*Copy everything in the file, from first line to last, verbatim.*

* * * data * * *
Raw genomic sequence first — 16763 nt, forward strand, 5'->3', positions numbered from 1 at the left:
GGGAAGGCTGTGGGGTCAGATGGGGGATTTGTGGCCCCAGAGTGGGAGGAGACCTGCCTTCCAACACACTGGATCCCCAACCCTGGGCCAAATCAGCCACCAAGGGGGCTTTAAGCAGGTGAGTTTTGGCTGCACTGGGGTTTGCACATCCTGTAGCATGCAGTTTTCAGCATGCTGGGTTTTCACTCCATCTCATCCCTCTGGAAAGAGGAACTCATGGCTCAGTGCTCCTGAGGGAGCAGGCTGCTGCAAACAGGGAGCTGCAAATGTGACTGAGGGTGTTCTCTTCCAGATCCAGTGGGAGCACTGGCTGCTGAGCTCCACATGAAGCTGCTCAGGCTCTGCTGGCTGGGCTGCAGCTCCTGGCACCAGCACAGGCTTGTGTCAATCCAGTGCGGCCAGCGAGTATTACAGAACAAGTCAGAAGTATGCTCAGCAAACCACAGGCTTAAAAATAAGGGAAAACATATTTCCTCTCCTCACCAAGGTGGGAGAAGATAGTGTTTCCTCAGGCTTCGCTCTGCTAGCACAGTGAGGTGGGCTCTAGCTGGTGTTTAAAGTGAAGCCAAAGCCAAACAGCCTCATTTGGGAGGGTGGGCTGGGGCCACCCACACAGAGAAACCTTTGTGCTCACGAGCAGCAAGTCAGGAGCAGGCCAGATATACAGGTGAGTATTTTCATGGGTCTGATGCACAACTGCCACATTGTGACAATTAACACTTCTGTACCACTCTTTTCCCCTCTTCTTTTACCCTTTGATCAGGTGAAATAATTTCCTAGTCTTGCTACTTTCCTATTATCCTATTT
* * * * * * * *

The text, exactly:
Raw genomic sequence first — 16763 nt, forward strand, 5'->3', positions numbered from 1 at the left:
GGGAAGGCTGTGGGGTCAGATGGGGGATTTGTGGCCCCAGAGTGGGAGGAGACCTGCCTTCCAACACACTGGATCCCCAACCCTGGGCCAAATCAGCCACCAAGGGGGCTTTAAGCAGGTGAGTTTTGGCTGCACTGGGGTTTGCACATCCTGTAGCATGCAGTTTTCAGCATGCTGGGTTTTCACTCCATCTCATCCCTCTGGAAAGAGGAACTCATGGCTCAGTGCTCCTGAGGGAGCAGGCTGCTGCAAACAGGGAGCTGCAAATGTGACTGAGGGTGTTCTCTTCCAGATCCAGTGGGAGCACTGGCTGCTGAGCTCCACATGAAGCTGCTCAGGCTCTGCTGGCTGGGCTGCAGCTCCTGGCACCAGCACAGGCTTGTGTCAATCCAGTGCGGCCAGCGAGTATTACAGAACAAGTCAGAAGTATGCTCAGCAAACCACAGGCTTAAAAATAAGGGAAAACATATTTCCTCTCCTCACCAAGGTGGGAGAAGATAGTGTTTCCTCAGGCTTCGCTCTGCTAGCACAGTGAGGTGGGCTCTAGCTGGTGTTTAAAGTGAAGCCAAAGCCAAACAGCCTCATTTGGGAGGGTGGGCTGGGGCCACCCACACAGAGAAACCTTTGTGCTCACGAGCAGCAAGTCAGGAGCAGGCCAGATATACAGGTGAGTATTTTCATGGGTCTGATGCACAACTGCCACATTGTGACAATTAACACTTCTGTACCACTCTTTTCCCCTCTTCTTTTACCCTTTGATCAGGTGAAATAATTTCCTAGTCTTGCTACTTTCCTATTATCCTATTT